p is a location in your character array (string) and
src is the start of it,
i = p - src;
i to the index at which
For example, consider the following memory layout:
          <-- Indexes
123 124 125 126 127 128 129 130 131 132 <-- Addresses
| H | i | , | | w | o | r | l | d | \0 |
In this case,
p - src will give you
127 - 123 or
4, which is the index of the
This is called pointer arithmetic is covered in
Additive operators in the ISO standard (
When two pointers are subtracted, both shall point to elements of the same array object, or one past the last element of the array object; the result is the difference of the subscripts of the two array elements.
It provides a scaled way of working out differences within the same array or with one pointing just beyond the end of the array (all else is undefined).
By that I mean doing pointer arithmetic with (for example) four-byte integers, will give you a difference of one between the addresses of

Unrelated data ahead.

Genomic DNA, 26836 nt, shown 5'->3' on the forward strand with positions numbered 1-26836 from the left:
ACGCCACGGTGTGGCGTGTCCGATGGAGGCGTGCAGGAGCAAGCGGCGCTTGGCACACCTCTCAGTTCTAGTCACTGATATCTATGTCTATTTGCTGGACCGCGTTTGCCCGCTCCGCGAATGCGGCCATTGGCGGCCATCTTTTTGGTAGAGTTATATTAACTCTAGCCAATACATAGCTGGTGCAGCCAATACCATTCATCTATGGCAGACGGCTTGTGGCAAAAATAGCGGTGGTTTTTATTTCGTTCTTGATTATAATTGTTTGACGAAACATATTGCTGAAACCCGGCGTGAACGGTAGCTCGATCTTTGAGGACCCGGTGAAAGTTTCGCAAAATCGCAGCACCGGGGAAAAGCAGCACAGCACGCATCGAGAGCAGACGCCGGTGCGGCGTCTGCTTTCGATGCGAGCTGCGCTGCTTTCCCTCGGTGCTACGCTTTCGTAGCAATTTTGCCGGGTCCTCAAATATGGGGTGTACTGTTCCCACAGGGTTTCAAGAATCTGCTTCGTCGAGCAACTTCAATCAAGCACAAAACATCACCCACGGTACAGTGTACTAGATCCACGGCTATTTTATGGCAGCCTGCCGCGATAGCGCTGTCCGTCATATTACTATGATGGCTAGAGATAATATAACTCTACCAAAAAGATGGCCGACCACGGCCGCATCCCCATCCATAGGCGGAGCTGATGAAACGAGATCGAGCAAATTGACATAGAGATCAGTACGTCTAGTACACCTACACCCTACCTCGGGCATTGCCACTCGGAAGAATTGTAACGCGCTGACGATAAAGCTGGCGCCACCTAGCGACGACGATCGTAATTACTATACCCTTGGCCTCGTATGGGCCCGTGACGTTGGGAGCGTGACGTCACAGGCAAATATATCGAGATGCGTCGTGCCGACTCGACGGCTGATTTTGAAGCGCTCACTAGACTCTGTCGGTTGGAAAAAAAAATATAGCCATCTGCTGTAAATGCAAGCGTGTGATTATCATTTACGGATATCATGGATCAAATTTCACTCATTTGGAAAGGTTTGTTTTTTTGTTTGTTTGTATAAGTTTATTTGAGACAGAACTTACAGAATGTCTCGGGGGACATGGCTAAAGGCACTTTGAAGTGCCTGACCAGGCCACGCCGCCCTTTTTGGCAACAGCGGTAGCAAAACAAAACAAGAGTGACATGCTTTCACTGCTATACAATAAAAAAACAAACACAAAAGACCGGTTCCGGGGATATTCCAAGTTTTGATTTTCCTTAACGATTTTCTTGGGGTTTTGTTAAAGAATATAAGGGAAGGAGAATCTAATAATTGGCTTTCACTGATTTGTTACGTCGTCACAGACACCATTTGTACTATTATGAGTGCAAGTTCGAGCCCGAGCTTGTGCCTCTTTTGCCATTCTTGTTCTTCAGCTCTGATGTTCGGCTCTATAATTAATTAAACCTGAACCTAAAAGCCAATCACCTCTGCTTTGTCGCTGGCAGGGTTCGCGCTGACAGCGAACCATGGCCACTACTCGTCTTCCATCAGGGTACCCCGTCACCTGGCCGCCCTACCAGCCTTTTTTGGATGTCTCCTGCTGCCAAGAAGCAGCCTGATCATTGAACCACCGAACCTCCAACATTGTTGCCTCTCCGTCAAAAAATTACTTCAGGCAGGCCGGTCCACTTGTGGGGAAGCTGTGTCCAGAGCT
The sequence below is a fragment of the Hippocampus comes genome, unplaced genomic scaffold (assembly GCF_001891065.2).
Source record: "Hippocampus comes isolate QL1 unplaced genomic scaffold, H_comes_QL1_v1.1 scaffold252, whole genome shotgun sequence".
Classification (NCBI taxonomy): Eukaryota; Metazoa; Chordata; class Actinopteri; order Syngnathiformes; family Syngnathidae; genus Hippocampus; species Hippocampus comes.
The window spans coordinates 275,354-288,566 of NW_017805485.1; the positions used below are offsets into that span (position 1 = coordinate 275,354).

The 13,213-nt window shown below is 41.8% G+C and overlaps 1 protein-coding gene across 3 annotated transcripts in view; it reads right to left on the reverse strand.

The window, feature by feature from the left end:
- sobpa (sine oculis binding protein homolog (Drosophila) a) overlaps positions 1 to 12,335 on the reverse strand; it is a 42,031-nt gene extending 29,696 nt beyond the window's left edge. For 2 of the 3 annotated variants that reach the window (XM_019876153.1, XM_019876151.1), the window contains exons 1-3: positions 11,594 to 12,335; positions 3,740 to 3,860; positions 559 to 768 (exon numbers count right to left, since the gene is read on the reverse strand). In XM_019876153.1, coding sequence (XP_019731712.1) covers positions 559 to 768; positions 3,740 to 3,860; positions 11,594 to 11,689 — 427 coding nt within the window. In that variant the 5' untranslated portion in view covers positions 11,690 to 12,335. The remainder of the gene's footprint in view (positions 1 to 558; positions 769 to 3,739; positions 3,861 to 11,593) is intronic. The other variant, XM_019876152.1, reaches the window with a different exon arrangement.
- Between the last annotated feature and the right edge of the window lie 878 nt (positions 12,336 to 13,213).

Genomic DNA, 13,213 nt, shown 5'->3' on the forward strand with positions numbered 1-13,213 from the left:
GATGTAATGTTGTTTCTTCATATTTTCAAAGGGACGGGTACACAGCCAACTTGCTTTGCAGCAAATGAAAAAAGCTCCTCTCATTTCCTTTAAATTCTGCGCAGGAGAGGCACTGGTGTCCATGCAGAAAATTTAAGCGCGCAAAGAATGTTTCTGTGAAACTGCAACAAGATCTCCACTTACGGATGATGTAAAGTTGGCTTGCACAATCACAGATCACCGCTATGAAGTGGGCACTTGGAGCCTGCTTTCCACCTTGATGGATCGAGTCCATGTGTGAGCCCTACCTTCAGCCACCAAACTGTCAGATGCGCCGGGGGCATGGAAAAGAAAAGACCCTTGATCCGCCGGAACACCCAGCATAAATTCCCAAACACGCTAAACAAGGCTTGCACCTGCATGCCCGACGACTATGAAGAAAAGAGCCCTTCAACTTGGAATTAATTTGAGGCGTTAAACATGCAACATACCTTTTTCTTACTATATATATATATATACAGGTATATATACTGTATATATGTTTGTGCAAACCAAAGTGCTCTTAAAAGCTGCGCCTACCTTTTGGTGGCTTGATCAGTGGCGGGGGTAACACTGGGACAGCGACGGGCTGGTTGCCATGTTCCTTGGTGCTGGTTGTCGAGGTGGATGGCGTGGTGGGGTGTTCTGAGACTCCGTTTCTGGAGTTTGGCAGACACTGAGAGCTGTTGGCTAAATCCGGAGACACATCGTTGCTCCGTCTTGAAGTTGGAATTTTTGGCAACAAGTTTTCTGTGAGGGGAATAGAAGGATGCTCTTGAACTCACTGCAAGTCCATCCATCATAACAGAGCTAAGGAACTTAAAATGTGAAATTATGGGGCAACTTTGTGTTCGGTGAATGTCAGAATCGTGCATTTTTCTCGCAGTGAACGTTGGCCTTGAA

arr, not four as some may think.
buffer + i construct is simply another way of saying
&(buffer[i]), the address of the
ith element of the array
buffer. I actually prefer the latter method since it seems more explicit in what I'm trying to represent.
For what it's worth, that's not actually a very good string replacement code. It has numerous problems:
- if no replacements are made, you have a 4K memory leak with
- in any case, you should always check to ensure
malloc hasn't failed.
- you have a possibility of buffer overflow the way the new string is allocated, you should really allocate based on the lengths of
- you could create the new string with a single
sprintf ("%*.*s%s%s", i, i, src, replace, &(src[i + strlen (search)])); or a
strcpy and two
strcat operations. Mixing the two seems incongruous to me.